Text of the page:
2018 season could be an anxious one for Dodger fans

For Dodger fans old enough to remember, spring training 1966 was unquestionably the most anxious and uncomfortable in the (then) 83-year history of baseball’s most storied franchise.

Less than four months after winning their second World Series title in three years, Dodgers co-aces and eventual Hall of Famers Sandy Koufax and Don Drysdale refused to report for spring training at historic Dodgertown in Vero Beach, Florida in 1966 due to salary disputes in an era when free agency did not yet exist. But after missing one month of spring training, the pair – and the Dodgers – finally settled on then unfathomable single-season contracts of $125,000 and $110,000 respectively.

“When the smoke had cleared, they stood together on the battlefield with $235,000 between them,” then Dodgers general manager Buzzie Bavasi would later write. “And I stood there with a blood-stained cash box.”

But contrary to popular belief, at least at the time, Dodger fans and the media were not on the side of the two Dodgers aces. In fact, in a 2016 article by LA Times Dodgers beat writer Bill Shaikin, it was pointed out that an LA Limes headline during the holdout read “the flinging financiers [were pursuing] their double-barreled raid on the Dodger treasury.”

Ironically, two years later, MLB Player Association’s first-ever president Marvin Miller and Dick Moss, the first general counsel for the players’ union under Miller, would bring baseball’s inaugural collective bargaining agreement into play … and the rest, as they say, is history.

Even to this day there has never been a more feared righty-lefty combination than Don Drysdale and Sandy Koufax. Between the two of them they pitched 89 complete games in a combined 495 starts. (AP photo)

Fast forward to 2014.

On January 14, 2014, Dodgers ace Clayton Kershaw signed a 7-year / $215 million contract extension with the Dodgers. But unlike his predecessors Koufax and Drysdale, Dodger fans were beyond elated that Guggenheim Baseball Management Group and then general manager Ned Colletti had given the then 26-year-old Dallas, Texas native and their 2006 first-round draft pick the largest contract in baseball history. Kershaw would reward them, his teammates, and Dodger fans with his second consecutive National League Cy Young award and won the 2014 NL MVP award to boot; this in addition to being named to his fourth of what is now seven consecutive NL All-Star teams and never finishing higher than fifth in the NL Cy Young voting between 2011 and the just-concluded 2017 season.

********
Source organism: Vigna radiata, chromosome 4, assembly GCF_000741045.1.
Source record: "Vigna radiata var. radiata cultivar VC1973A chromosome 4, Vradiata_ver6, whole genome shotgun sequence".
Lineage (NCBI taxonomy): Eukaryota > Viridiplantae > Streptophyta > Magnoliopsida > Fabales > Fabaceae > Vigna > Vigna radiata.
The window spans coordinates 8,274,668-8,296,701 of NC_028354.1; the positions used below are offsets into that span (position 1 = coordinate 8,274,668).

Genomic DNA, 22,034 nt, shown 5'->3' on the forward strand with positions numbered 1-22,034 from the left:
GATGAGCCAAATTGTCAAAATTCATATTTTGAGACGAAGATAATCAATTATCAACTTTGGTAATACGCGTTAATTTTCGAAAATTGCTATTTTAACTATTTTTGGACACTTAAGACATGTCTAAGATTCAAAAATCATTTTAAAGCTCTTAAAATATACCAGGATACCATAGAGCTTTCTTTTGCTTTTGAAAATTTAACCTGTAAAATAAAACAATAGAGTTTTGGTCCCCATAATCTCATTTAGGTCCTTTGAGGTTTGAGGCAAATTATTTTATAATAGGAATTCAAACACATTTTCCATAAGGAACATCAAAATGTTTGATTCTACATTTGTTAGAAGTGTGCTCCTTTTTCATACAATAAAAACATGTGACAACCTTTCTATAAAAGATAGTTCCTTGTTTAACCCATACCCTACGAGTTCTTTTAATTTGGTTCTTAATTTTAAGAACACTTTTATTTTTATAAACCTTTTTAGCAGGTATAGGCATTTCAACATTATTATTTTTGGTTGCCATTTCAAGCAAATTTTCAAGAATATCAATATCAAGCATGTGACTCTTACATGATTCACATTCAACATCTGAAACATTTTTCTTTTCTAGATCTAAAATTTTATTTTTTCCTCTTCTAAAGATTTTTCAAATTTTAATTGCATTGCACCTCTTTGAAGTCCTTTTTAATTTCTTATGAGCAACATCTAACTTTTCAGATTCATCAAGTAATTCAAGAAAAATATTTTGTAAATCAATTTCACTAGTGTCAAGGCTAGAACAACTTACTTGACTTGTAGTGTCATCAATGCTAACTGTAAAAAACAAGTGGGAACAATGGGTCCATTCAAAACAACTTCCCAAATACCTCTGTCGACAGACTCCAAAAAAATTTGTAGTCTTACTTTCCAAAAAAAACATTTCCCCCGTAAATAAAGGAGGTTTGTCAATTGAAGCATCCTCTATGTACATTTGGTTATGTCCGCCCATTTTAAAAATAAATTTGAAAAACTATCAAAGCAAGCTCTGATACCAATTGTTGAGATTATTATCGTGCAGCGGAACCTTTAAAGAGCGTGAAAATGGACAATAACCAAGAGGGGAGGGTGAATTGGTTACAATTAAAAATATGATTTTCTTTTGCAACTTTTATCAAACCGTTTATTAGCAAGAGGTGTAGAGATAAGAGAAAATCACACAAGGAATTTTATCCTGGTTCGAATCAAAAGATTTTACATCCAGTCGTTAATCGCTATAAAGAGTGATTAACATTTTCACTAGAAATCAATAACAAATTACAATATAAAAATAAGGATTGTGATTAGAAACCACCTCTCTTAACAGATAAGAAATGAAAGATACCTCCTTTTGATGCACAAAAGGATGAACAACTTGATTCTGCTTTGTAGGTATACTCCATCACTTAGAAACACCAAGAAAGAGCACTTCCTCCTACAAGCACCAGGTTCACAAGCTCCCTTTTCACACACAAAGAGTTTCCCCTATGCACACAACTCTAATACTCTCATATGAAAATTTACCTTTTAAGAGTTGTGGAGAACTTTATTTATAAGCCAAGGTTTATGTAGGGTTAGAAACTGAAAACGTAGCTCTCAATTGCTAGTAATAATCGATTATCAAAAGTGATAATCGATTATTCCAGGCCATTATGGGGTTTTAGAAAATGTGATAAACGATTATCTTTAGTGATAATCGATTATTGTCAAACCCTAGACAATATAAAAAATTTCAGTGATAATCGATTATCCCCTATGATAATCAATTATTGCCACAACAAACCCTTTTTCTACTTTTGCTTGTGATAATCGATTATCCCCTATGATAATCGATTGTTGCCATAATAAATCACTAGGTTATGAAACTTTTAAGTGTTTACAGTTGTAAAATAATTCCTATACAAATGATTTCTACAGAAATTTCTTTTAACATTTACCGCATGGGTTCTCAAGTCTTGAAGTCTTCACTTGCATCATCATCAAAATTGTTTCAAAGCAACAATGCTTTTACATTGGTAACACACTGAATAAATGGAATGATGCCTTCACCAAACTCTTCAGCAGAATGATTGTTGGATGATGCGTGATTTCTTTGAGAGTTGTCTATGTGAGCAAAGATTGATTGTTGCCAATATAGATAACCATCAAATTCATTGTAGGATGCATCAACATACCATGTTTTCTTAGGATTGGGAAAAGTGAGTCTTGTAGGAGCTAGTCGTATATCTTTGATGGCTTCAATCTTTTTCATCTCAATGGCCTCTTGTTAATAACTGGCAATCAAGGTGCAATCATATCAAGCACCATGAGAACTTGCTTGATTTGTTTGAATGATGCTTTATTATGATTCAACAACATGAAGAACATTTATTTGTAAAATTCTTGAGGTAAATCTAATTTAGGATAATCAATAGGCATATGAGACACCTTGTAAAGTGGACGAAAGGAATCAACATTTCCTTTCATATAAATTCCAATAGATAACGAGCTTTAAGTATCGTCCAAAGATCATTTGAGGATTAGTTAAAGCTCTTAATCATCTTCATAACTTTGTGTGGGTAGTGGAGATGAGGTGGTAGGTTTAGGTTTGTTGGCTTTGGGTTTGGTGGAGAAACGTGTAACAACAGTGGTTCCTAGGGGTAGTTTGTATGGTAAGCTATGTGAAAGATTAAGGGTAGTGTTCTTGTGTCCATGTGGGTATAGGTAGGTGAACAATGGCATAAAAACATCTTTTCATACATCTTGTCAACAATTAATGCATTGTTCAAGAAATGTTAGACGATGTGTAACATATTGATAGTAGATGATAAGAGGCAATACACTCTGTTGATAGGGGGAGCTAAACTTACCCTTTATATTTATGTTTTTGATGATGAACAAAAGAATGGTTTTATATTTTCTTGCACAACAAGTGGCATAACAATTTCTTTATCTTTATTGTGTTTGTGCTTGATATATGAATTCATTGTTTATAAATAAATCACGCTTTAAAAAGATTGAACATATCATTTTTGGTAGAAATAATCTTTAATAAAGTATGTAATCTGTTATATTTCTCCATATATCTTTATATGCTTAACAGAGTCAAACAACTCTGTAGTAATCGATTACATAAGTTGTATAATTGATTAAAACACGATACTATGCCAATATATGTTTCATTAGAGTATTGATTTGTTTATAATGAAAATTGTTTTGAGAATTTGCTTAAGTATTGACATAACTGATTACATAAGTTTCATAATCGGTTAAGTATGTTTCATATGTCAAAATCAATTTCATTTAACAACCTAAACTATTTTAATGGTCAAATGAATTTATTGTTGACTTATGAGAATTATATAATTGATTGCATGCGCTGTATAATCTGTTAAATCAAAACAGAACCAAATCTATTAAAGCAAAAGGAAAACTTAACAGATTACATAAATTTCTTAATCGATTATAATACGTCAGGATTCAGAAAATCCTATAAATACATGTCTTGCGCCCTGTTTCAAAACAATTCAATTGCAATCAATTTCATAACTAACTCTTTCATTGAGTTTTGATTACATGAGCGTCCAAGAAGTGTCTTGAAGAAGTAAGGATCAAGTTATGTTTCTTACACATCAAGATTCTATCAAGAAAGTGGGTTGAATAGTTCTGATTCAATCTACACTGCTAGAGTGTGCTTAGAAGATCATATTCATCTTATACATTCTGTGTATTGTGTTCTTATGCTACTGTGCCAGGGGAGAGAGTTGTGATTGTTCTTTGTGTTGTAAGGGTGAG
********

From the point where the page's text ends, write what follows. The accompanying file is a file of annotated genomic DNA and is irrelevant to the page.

That’s the good news.

The bad news is that even though the extremely popular 6′-4″ / 228-pound left-hander still has three years remaining on his 7-year contract to the tune of $98 million, he can opt out of it after the 2018 season. And while it may seem incomprehensible that Kershaw would even consider doing so, it has happened before.

As every Dodger fan on the planet knows, former Dodgers right-hander Zack Greinke did exactly that following the 2015 season, when he walked away from $71 million still guaranteed to him by the Dodgers for the 2016, 2017 and 2018 seasons.

Incomprehensible indeed.

Even though Zack Greinke hasn’t lived up to the expectations that Diamondbacks fans had of him since joining their team in 2016, Clayton Kershaw most certainly has for Dodger fans. (Photo credit – Ron Cervenka)

By opting out of his 6-year / $147 million contract with the Dodgers, Greinke received a guaranteed 6-year / $206.5 million contract from the Dbacks; this on top of the $64 million that the Dodgers had already paid him for the 2013 through 2015 seasons. In other words, the eccentric now 34-year-old Orlando, Florida native and former 2002 first-round draft pick (by the Kansas City Royals) had parlayed his Dodgers contract into what will end up being a combined 9-year / $270.5 million dollars when it expires after the 2021 season.

But Clayton Kershaw is not Zack Greinke, not by any stretch of the imagination. Whereas Greinke never so much as even hinted that he might waive his opt-out clause following the 2015 season, Kershaw has, on several occasions, made it known that he absolutely loves being a Dodger. That being said, he has not said anything of the sort for quite some time. And given the fact that Greinke and Kershaw are both clients of super agent Casey Close, and given the fact that Kershaw will only be 30 years old on March 19, he very well might.

From a pure business standpoint, the Dodgers would be foolish not to do everything within their power to keep Kershaw in a Dodgers uniform, should he indeed elect to opt out. I mean, let’s be honest here, he puts fannies in the seats not only at Dodger Stadium but at every stadium he pitches in every five days. And from a merchandising standpoint, heading into the 2017 season, Kershaw’s was the third leading jersey sold, behind only Chicago Cubs third baseman Kris Bryant and Cubs first baseman Anthony Rizzo, following the Cubs first World Series title in 108 years.

Then again, there is zero doubt that every other MLB team would love nothing more than to sell Kershaw jerseys with their team logo on them as well.

Stay tuned…

 

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